Director: Fritz Lang
Writer: Alfred Hayes, based on the novel “The Human Beast” by Emile Zola
Stars: Glenn Ford, Gloria Grahame, Broderick Crawford, Kathleen Case
The Story: Ford is a railroad engineer just back from Korea. Grahame is the unhappy wife of the station master. When her brutish husband gets her involved in a murder, she turns to Ford for help, but can he trust himself around her?
How it Came to be Underrated: This was never on VHS and not on DVD until very recently, making this one even more underrated than Lang’s other ‘50s noirs.
Why It’s Great:
- I first knew Ford as Pa Kent in Superman, a role that tapped into his ability to convey stoic decency, but in noir roles such as this, The Big Heat and Gilda, the same stoicism is always threatening to harden into cold fury, and we get a sense that he’s capable of very dark things if he lets himself go. (And a few times, such as in 3:10 to Yuma, he played out-and-out villains that allowed those dark impulses to have full reign.)
- Lang hated the title that the studio forced on him, saying “Vat other kind of desire is there??”, but I actually like it. Some treat lust (and its close cousin bloodlust) as otherworldly forces, imposed on us from without, but not Lang. Humanizing desire was what Lang did best. In Lang’s world, the danger is not that the murderer has a master plan that you can’t even comprehend—it’s that the murderer’s guilt may destroy him from the inside.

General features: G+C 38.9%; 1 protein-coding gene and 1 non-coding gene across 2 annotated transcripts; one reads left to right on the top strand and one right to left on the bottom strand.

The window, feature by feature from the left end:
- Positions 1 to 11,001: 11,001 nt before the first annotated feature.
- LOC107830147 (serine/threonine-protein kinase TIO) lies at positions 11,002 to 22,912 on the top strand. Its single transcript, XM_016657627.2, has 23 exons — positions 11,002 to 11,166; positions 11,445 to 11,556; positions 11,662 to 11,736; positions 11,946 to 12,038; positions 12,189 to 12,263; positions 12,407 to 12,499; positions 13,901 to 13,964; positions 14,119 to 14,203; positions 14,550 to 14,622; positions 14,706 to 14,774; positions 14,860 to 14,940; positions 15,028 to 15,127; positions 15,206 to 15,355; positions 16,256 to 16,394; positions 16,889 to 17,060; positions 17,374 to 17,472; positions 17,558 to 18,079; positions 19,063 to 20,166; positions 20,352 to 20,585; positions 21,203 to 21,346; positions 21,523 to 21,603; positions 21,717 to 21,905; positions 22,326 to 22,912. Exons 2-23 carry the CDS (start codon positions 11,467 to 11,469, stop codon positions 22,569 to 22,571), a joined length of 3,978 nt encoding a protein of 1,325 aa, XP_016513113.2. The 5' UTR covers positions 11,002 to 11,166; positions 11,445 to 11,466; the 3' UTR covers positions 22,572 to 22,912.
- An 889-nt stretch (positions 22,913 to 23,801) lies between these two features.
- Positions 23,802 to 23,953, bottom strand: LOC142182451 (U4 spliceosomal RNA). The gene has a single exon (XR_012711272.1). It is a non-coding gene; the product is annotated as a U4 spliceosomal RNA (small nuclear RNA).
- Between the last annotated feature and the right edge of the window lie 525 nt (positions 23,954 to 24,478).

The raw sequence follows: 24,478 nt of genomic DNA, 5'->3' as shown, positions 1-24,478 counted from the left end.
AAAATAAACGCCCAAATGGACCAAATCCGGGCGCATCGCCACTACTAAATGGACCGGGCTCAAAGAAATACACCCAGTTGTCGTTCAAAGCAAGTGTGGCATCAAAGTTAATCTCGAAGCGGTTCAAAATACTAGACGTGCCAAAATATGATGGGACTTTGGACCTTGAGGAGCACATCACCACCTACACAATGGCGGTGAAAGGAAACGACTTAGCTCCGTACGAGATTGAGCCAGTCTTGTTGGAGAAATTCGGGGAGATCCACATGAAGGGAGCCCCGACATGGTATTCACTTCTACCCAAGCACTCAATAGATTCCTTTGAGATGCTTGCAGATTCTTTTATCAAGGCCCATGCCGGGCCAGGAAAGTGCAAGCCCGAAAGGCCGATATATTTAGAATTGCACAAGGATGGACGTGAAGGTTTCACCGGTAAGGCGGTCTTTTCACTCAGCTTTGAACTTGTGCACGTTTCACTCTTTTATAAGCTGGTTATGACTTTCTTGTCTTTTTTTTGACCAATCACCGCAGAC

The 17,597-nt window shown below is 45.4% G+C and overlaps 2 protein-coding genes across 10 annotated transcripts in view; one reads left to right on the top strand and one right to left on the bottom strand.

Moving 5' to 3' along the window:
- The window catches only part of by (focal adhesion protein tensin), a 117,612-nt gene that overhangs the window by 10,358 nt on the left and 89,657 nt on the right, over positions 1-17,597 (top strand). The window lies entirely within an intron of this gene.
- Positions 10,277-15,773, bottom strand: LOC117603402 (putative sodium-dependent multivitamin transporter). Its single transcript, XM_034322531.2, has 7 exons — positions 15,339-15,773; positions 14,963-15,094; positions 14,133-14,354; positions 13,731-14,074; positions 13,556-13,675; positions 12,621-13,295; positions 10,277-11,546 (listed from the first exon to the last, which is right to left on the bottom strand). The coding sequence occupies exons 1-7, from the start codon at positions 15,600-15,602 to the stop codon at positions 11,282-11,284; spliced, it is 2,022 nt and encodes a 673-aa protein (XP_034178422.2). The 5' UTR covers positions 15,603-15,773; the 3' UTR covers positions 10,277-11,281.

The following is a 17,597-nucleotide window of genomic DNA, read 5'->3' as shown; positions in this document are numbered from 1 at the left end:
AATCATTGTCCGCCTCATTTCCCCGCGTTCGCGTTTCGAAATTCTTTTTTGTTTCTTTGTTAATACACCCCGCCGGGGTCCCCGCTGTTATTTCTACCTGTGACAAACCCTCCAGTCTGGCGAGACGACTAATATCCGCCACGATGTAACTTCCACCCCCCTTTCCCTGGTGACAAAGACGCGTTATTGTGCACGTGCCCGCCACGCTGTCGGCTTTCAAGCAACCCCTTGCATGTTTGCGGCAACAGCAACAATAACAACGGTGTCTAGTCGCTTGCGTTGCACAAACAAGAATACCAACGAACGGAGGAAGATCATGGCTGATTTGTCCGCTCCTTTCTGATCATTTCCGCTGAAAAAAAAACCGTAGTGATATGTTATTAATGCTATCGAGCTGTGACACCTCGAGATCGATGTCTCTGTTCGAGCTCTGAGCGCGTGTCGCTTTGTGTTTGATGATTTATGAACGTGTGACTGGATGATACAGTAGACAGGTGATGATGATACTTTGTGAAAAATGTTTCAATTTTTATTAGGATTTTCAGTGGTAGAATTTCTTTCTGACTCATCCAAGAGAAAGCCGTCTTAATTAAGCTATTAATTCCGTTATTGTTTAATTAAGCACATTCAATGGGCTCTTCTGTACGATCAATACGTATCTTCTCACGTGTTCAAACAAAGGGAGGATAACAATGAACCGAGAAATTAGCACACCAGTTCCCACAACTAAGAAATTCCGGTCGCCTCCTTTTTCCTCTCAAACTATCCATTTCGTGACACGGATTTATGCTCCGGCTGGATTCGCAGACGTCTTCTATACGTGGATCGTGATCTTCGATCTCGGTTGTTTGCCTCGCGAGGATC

- Grahame was possibly the sexiest actress of Hollywood’s golden age, which is startling because, when you just look at a photo of her, she’s not that pretty. Even her voice is squeaky and petulant, on first blush. But let her eyes flare up, let her move… most importantly, let her act, and the screen catches on fire. Behind those eyes: lust, self-awareness, anger, and cool intelligence were warring with each other. When she gets accused of being a femme fatale in this movie, she responds with a blistering and all-too believable story of her lifetime of exploitation. She couldn’t help but humanize every role she had.
- When Zola wrote his 1890 novel, trains were a symbol of dehumanizing industrialization. By the time this movie was made, they were already rotting relics of a lost world, with jets zipping overhead, but few settings have as much iconographic power as a railyard, and Lang is clearly in love with the mechanics of it all, hypnotically cutting together nearly-Soviet-style montages of the mighty behemoths switching gracefully from rail to rail.
If You Like This, You Should Also Check Out: Ford, Grahame and Lang had previously made the legendary noir The Big Heat. Grahame’s greatest noir was In a Lonely Place. An underrated not-quite-noir by Lang from around this time was Clash By Night.
How Available Is It?: It now has a beautiful looking DVD, with a nice little introduction by actress Emily Mortimer, of all people.